Why I won't vote for Roger Clemens and Barry Bonds for the Baseball Hall of Fame
Who should we vote in now that the truly greatest stars of a generation have been implicated for cheating. The two best position players I have ever seen are Barry Bonds and Alex Rodriguez. The best pitcher I've ever seen is Roger Clemens.
I read "Game of Shadows" and followed the Bonds situation closely for a long time. You'd be naive not to be believe his career numbers - not to mention his head literally and figuratively - were not greatly inflated by performance enhancing drugs
Clemens wanted to prove himself innocent of the charges made by his long time trainer that he injected him with performance enhancing drugs. So there was a Federal court case, which like the Bonds' case (he was convicted of one count) was a waste of taxpayer money. Clemens was acquitted of lying to Congress.But I still don't feel Clemens is any different than Bonds on this front. I don't believe either has come clean about it.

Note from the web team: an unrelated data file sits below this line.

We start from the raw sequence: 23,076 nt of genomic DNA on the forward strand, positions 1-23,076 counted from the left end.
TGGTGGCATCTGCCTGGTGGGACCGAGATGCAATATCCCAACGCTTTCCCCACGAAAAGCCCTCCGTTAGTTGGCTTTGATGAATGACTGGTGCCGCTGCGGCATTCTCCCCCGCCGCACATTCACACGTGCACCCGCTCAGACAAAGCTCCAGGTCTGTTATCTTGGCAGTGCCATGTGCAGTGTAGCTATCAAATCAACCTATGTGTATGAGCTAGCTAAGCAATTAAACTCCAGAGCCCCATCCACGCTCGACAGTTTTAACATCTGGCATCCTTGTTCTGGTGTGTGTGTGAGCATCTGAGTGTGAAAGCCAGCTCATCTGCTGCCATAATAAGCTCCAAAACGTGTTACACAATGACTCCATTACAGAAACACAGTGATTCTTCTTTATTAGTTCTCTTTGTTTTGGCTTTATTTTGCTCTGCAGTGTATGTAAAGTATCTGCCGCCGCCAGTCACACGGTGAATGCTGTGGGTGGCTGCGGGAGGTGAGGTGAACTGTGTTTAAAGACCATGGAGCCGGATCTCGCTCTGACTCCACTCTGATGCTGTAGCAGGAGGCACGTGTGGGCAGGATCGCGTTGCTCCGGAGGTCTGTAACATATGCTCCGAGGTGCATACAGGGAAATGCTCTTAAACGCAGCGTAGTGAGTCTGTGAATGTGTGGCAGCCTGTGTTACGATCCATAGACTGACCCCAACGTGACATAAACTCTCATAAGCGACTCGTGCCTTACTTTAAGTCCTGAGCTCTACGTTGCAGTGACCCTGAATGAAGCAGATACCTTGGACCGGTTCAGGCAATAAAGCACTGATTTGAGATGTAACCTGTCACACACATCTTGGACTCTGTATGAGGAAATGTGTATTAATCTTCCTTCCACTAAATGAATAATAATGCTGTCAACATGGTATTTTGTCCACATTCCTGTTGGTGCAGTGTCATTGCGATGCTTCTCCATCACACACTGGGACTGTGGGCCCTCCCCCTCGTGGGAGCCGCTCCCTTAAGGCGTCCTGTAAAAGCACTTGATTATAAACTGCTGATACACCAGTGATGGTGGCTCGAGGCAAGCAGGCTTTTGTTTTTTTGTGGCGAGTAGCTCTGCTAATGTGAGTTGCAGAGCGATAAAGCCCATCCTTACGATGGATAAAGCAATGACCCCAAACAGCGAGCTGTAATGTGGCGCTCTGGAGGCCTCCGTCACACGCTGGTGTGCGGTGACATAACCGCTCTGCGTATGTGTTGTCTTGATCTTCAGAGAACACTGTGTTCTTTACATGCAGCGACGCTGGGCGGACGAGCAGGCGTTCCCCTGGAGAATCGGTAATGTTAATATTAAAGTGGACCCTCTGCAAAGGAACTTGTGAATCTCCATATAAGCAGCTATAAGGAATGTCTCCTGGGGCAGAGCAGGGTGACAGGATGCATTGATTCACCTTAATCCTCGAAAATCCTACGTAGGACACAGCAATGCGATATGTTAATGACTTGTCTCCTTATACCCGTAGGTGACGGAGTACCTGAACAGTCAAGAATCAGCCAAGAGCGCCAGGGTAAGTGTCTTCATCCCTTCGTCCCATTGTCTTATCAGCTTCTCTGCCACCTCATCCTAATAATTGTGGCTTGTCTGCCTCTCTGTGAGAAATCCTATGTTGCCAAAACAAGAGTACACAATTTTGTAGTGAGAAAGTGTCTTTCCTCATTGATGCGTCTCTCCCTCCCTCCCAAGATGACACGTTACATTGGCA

A-Rod tested positive before it involved suspension and made it sound like a one-time mistake or something. I don't believe that, either.
Bonds and Clemens are on the Hall of Fame ballot this coming year. I think I'd be remiss in upholding the tradition of the game if I voted for them. I believe that when I was a baseball writer, covering the game on a daily basis for 13 years right in the middle of the steroids era, I was remiss in not pointing out the great fallacy of the game at the time, and not working harder as a reporter to prove it.
It wasn't like people were parading around the clubhouse with needles in the hands, but there was this "wink-wink" mentally from players and front office personal when a player's performance either spiked or dropped suddenly. It was about whether a player started or stopped using PEDs.
It took leaked grand jury testimony and two highly skilled investigative reporters in San Francisco nearly going to jail to crack the performance enhancing drug issue in baseball. They lived up to the tradition of my profession. Sports writers covering baseball at time - myself included - did not.
I feel like I let down the tradition of the game down back then.
And I'm not going to do that again by voting these players into the Hall of Fame, at least initially. I'll try to keep an open mind. Issues are fluid. It's foolish, I feel, to draw a line in the sand and never move off a stance, if evidence changes. I'd be interested to hear what baseball fans think about this. Ultimately, it's your game. There is a comment box below.